Why Studying C++ and Java at University led to my lifelong hatred of Programming.

Adebayo Adeniran
4 min readApr 7, 2021

How an unresolved trauma at university has led to a lifelong antipathy.

Taras Shypka via Unsplash https://unsplash.com/photos/5VM5SHrs_E8

I hate programming languages with a serious passion; From Algol 60 to Cobol and from C++ to Java and everything else that has come ever since. And please don’t mention the latest incarnation —python — to me, under any circumstances, if you don’t want to end up being eviscerated on a grand scale.

The supreme paradox, here, is that my diploma and bachelor’s degree were in acquired in Computer programming and Information Systems, a lifetime ago.

For those who came of age, back in the 1990s in the United Kingdom, A levels or BTEC in computer studies meant learning about the control units (CU), central processing units (CPU), random access memory (RAM) and of course, languages, such as C++ and Java.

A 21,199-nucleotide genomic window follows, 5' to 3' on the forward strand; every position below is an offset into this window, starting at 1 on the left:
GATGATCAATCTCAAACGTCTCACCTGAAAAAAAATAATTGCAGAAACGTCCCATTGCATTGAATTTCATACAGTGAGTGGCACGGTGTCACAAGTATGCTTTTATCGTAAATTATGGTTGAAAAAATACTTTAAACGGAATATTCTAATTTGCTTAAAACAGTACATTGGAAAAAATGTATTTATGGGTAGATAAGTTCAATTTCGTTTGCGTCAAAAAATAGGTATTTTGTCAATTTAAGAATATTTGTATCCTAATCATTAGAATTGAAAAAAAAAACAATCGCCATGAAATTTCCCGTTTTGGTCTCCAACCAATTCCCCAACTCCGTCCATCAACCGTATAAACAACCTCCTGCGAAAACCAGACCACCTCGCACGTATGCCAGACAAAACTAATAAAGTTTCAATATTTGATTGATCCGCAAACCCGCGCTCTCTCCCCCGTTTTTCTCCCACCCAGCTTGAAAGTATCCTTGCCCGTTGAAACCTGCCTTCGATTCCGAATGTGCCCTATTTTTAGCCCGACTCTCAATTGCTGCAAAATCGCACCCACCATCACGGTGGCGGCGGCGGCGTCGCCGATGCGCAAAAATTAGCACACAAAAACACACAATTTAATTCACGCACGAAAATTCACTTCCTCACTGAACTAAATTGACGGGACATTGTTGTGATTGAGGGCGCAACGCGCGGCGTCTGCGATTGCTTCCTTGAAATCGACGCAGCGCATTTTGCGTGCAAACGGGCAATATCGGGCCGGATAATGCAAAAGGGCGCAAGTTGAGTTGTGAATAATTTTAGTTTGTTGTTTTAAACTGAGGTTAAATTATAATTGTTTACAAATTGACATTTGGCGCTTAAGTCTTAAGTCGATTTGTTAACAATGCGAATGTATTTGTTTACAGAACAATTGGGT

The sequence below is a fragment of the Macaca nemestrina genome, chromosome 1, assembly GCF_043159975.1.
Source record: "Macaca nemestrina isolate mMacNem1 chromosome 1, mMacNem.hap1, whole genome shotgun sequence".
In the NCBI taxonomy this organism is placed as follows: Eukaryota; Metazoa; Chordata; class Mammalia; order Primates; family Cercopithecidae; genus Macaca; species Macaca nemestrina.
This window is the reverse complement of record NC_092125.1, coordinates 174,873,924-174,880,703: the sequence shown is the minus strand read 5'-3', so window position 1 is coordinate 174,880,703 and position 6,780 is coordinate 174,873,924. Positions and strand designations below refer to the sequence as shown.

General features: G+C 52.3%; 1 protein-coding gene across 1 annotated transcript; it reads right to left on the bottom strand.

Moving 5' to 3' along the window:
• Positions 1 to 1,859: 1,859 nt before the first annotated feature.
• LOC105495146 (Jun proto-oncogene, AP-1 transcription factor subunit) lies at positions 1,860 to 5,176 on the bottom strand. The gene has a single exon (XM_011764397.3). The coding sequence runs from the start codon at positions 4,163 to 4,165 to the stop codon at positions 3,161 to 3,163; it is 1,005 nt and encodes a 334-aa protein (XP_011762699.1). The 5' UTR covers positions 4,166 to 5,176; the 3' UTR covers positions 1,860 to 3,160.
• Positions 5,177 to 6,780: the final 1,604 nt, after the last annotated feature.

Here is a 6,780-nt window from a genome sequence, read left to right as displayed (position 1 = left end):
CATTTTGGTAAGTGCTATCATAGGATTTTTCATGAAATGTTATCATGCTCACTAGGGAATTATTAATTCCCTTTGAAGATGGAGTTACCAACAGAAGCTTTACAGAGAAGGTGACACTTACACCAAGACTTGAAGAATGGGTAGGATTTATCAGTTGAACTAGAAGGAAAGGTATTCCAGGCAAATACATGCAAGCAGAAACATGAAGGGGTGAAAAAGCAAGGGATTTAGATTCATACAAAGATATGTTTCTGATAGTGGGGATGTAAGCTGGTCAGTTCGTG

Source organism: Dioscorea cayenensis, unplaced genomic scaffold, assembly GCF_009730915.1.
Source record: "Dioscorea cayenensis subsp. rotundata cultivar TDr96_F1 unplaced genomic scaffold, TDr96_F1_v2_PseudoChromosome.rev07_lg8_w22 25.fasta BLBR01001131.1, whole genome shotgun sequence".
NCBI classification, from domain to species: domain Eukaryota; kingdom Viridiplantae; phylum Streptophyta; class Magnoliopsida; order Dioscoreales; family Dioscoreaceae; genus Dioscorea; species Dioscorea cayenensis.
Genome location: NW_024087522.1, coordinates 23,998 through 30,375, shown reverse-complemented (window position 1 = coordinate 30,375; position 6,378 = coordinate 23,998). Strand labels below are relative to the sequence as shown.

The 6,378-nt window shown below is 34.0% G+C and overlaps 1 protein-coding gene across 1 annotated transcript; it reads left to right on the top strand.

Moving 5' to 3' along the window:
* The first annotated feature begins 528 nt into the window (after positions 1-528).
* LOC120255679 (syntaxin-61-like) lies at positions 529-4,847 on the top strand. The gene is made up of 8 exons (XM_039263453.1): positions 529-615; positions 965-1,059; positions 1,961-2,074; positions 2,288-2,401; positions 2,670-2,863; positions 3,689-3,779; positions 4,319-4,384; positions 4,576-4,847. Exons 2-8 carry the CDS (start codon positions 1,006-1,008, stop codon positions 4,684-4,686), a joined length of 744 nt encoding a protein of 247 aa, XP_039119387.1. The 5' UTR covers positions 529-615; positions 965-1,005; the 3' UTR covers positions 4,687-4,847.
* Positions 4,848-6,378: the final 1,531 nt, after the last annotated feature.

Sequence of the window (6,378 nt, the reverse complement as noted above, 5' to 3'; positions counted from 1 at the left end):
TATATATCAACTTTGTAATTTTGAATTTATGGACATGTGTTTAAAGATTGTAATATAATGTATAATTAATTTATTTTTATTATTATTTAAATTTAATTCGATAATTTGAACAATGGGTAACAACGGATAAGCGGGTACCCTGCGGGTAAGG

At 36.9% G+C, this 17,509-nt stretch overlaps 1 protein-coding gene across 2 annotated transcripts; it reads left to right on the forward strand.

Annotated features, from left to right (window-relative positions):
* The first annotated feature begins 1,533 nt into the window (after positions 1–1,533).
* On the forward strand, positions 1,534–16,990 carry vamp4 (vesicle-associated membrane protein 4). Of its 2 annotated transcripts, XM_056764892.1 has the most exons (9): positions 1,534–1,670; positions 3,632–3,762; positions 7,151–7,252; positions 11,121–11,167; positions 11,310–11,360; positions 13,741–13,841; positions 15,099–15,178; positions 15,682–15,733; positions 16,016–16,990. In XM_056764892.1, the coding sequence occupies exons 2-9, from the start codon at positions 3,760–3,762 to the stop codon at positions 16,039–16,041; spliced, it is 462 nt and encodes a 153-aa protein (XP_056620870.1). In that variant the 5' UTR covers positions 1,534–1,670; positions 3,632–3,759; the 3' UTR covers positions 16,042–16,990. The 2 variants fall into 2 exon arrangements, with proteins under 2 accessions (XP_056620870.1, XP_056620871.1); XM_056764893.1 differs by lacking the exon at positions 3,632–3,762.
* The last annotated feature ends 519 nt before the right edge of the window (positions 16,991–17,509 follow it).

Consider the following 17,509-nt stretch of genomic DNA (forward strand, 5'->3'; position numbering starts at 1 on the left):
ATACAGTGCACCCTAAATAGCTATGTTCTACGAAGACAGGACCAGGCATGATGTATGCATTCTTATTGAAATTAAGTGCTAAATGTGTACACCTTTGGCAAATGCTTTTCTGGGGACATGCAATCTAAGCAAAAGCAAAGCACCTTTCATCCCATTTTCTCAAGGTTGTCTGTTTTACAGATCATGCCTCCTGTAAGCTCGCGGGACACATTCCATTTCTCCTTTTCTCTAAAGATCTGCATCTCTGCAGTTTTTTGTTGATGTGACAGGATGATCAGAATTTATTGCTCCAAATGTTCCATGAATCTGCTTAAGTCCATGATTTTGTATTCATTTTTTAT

For all would be medium readers, already bored senseless, wondering what on earth C++ and Java are, I will provide a quick synopsis, with the aid of Wikipedia.

C++

According to its inventor Bjarne Stroustrop, C++ signifies an evolutionary upgrade from its predecessor, C.

Its underpinning philosophy are as follows:

  • It must be driven by actual problems and its features should be immediately useful in real world programs.
  • Every feature should be implementable (with a reasonably obvious way to do so).
  • Programmers should be free to pick their own programming style, and that style should be fully supported by C++.
  • Allowing a useful feature is more important than preventing every possible misuse of C++.
  • It should provide facilities for organising programs into separate, well-defined parts, and provide facilities for combining separately developed parts.
  • No implicit violations of the type system (but allow explicit violations; that is, those explicitly requested by the programmer).
  • User-created types need to have the same support and performance as built-in types.
  • Unused features should not negatively impact created executables (e.g. in lower performance).

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Adebayo Adeniran

A lifelong bibliophile, who seeks to unleash his energy on as many subjects as possible